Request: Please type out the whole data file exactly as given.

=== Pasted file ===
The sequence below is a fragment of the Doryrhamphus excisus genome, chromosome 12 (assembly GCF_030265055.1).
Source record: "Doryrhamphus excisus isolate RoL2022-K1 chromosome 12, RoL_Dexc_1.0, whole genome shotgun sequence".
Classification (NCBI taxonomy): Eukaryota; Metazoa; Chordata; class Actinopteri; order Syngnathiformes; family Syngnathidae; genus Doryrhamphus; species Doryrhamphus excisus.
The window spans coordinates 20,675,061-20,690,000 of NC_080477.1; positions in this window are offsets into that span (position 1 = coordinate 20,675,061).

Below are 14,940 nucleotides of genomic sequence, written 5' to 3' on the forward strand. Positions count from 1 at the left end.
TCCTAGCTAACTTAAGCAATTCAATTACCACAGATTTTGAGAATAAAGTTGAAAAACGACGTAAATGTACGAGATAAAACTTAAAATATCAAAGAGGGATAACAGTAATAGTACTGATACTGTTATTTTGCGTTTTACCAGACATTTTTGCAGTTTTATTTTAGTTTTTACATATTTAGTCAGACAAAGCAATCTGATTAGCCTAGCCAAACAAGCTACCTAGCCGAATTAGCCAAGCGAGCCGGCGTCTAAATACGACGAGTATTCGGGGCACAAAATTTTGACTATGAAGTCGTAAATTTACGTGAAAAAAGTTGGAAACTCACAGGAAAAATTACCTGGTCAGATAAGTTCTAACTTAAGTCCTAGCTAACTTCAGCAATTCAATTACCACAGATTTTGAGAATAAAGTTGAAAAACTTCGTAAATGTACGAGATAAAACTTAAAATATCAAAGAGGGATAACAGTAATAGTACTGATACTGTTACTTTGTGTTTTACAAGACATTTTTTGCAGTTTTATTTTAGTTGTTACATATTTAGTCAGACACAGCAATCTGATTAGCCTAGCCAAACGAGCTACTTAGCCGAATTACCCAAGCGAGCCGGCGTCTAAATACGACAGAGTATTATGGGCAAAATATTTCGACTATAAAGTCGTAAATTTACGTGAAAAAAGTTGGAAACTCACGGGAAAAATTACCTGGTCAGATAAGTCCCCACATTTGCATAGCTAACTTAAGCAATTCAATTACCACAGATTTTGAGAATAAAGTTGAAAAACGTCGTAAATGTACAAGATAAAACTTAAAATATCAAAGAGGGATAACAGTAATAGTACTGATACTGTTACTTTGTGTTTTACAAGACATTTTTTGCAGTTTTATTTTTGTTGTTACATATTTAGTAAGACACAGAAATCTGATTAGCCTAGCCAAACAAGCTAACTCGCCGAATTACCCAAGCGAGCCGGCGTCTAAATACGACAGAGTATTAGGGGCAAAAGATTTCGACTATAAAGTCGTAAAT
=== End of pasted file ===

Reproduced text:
The sequence below is a fragment of the Doryrhamphus excisus genome, chromosome 12 (assembly GCF_030265055.1).
Source record: "Doryrhamphus excisus isolate RoL2022-K1 chromosome 12, RoL_Dexc_1.0, whole genome shotgun sequence".
Classification (NCBI taxonomy): Eukaryota; Metazoa; Chordata; class Actinopteri; order Syngnathiformes; family Syngnathidae; genus Doryrhamphus; species Doryrhamphus excisus.
The window spans coordinates 20,675,061-20,690,000 of NC_080477.1; positions in this window are offsets into that span (position 1 = coordinate 20,675,061).

Below are 14,940 nucleotides of genomic sequence, written 5' to 3' on the forward strand. Positions count from 1 at the left end.
TCCTAGCTAACTTAAGCAATTCAATTACCACAGATTTTGAGAATAAAGTTGAAAAACGACGTAAATGTACGAGATAAAACTTAAAATATCAAAGAGGGATAACAGTAATAGTACTGATACTGTTATTTTGCGTTTTACCAGACATTTTTGCAGTTTTATTTTAGTTTTTACATATTTAGTCAGACAAAGCAATCTGATTAGCCTAGCCAAACAAGCTACCTAGCCGAATTAGCCAAGCGAGCCGGCGTCTAAATACGACGAGTATTCGGGGCACAAAATTTTGACTATGAAGTCGTAAATTTACGTGAAAAAAGTTGGAAACTCACAGGAAAAATTACCTGGTCAGATAAGTTCTAACTTAAGTCCTAGCTAACTTCAGCAATTCAATTACCACAGATTTTGAGAATAAAGTTGAAAAACTTCGTAAATGTACGAGATAAAACTTAAAATATCAAAGAGGGATAACAGTAATAGTACTGATACTGTTACTTTGTGTTTTACAAGACATTTTTTGCAGTTTTATTTTAGTTGTTACATATTTAGTCAGACACAGCAATCTGATTAGCCTAGCCAAACGAGCTACTTAGCCGAATTACCCAAGCGAGCCGGCGTCTAAATACGACAGAGTATTATGGGCAAAATATTTCGACTATAAAGTCGTAAATTTACGTGAAAAAAGTTGGAAACTCACGGGAAAAATTACCTGGTCAGATAAGTCCCCACATTTGCATAGCTAACTTAAGCAATTCAATTACCACAGATTTTGAGAATAAAGTTGAAAAACGTCGTAAATGTACAAGATAAAACTTAAAATATCAAAGAGGGATAACAGTAATAGTACTGATACTGTTACTTTGTGTTTTACAAGACATTTTTTGCAGTTTTATTTTTGTTGTTACATATTTAGTAAGACACAGAAATCTGATTAGCCTAGCCAAACAAGCTAACTCGCCGAATTACCCAAGCGAGCCGGCGTCTAAATACGACAGAGTATTAGGGGCAAAAGATTTCGACTATAAAGTCGTAAAT